• Pain, tenderness and swelling around your eyes, cheeks, nose or forehead
  • Reduced sense of smell and taste in adults or cough in children

Other signs and symptoms can include:

  • Ear pain
  • Aching in your upper jaw and teeth
  • Cough that might worsen at night
  • Sore throat
  • Bad breath (halitosis)
  • Fatigue or irritability
  • Nausea

Chronic sinusitis and acute sinusitis have similar signs and symptoms, but acute sinusitis is a temporary infection of the sinuses often associated with a cold. The signs and symptoms of chronic sinusitis last longer and often cause more fatigue. Fever isn’t a common sign of chronic sinusitis, but you might have one with acute sinusitis.

When to see a doctor

You may have several episodes of acute sinusitis, lasting less than four weeks, before developing chronic sinusitis. You may be referred to an allergist or an ear, nose and throat specialist for evaluation and treatment.

Schedule an appointment with Dr Economou:

  • You’ve had sinusitis a number of times, and the condition doesn’t respond to treatment
  • You have sinusitis symptoms that last more than seven days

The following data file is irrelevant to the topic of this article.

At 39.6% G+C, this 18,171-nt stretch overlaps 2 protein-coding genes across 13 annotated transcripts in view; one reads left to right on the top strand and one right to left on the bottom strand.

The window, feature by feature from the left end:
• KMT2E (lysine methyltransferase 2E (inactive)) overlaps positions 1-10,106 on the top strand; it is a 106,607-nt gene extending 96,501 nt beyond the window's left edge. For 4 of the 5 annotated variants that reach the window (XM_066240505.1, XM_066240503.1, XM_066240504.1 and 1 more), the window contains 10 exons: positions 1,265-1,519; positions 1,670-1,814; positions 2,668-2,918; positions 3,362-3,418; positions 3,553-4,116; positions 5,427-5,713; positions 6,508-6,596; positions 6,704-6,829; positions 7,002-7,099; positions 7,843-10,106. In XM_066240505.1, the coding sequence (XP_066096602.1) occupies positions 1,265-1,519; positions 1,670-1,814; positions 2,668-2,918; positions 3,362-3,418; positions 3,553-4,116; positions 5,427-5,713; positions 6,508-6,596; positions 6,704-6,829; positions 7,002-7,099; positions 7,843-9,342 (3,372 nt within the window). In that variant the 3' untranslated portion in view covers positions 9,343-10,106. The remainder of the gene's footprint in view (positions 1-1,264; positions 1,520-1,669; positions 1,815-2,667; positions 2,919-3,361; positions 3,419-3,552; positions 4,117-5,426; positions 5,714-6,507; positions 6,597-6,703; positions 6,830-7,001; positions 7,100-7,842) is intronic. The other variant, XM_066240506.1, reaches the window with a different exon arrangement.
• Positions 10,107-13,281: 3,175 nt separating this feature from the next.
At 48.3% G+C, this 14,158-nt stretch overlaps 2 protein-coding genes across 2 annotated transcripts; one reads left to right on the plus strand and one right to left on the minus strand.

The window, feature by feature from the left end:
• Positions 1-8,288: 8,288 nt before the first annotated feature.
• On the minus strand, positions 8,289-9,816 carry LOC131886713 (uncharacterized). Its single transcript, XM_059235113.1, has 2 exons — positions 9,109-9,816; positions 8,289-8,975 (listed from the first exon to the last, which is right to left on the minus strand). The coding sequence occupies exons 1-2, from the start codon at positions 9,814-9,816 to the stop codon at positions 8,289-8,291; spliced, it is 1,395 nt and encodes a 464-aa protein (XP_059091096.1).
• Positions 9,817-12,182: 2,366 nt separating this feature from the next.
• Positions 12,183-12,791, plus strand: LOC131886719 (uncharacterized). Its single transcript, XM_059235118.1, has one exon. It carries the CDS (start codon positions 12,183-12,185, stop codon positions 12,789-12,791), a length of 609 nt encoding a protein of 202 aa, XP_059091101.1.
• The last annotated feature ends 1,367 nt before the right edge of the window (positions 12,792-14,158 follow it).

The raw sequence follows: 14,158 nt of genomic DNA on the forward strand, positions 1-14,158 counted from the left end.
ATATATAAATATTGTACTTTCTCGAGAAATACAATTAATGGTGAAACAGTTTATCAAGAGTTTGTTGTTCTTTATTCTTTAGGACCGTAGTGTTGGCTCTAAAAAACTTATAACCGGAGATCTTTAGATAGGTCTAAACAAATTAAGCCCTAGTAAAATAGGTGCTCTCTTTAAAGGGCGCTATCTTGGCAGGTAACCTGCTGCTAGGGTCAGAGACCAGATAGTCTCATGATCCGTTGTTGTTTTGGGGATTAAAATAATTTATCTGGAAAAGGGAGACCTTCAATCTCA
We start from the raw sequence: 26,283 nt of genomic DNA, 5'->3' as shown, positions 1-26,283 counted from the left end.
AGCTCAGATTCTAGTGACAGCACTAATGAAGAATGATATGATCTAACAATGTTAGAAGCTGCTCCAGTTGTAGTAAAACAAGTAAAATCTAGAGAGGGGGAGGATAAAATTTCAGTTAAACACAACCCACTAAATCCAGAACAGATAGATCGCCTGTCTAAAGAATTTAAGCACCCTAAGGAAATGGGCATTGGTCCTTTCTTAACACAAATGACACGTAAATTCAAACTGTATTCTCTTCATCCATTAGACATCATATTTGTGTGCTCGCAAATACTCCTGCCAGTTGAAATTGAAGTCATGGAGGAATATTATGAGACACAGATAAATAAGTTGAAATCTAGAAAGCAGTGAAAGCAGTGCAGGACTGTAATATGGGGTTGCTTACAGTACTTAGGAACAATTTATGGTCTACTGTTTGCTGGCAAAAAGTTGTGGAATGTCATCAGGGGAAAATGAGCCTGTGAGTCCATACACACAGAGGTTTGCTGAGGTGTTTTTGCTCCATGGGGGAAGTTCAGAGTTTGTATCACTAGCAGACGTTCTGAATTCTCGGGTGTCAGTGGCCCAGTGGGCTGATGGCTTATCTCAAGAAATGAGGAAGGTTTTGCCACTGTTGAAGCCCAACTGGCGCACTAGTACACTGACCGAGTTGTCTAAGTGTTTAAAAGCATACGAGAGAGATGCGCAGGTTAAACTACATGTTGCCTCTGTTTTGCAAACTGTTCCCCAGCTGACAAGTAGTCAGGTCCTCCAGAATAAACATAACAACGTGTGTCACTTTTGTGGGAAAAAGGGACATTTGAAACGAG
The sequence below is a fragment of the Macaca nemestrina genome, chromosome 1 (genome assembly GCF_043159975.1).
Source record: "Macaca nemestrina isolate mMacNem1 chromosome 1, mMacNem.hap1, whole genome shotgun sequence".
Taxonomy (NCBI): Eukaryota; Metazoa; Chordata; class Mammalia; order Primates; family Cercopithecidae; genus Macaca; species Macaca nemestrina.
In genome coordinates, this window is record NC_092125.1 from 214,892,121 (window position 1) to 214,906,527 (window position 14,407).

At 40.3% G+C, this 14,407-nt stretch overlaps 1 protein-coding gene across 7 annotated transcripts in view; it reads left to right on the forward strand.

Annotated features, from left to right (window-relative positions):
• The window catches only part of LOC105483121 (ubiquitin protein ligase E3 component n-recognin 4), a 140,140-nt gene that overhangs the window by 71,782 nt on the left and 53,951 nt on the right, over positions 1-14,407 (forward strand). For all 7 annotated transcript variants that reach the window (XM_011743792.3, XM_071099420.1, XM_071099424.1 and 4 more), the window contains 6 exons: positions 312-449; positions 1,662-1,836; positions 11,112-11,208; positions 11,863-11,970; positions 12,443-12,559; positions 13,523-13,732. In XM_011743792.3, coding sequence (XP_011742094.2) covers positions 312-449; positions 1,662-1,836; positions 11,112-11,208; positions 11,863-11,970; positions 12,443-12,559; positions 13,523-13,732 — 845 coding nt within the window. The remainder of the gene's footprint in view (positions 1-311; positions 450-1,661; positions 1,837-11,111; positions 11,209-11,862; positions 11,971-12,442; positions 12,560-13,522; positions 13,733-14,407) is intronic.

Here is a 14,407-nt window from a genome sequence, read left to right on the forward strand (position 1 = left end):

• Your symptoms don’t improve after you see your doctor

See Dr Economou immediately if you have any of the following, which could indicate a serious infection:

  • High fever
  • Swelling or redness around your eyes
  • Severe headache
  • Confusion
  • Double vision or other vision changes
  • Stiff neck


Common causes of chronic sinusitis include:

  • Nasal polyps.These tissue growths can block the nasal passages or sinuses.
  • Deviated nasal septum.A crooked septum — the wall between the nostrils — may restrict or block sinus passages.
  • Other medical conditions.The complications of cystic fibrosis, gastroesophageal reflux, or HIV and other immune system-related diseases can result in nasal blockage.
  • Respiratory tract infections.Infections in your respiratory tract — most commonly colds — can inflame and thicken your sinus membranes and block mucus drainage. These infections can be viral, bacterial or fungal.
  • Allergies such as hay fever.Inflammation that occurs with allergies can block your sinuses.

High risk patients

You’re at increased risk of getting chronic or recurrent sinusitis if you have:

  • A nasal passage abnormality,such as a deviated nasal septum or nasal polyps
  • Asthma,which is highly connected to chronic sinusitis
  • Aspirin sensitivitythat causes respiratory symptoms
  • An immune system disorder,such as HIV/AIDS or cystic fibrosis
  • Hay fever or another allergic conditionthat affects your sinuses
  • Regular exposure to pollutants such as cigarette smoke


Chronic sinusitis complications include:

  • This infection causes inflammation of the membranes and fluid surrounding your brain and spinal cord.
  • Other infections.Uncommonly, infection can spread to the bones (osteomyelitis) or skin (cellulitis).
  • Partial or complete loss of sense of smell.Nasal obstruction and inflammation of the nerve for smell (olfactory nerve) can cause temporary or permanent loss of smell.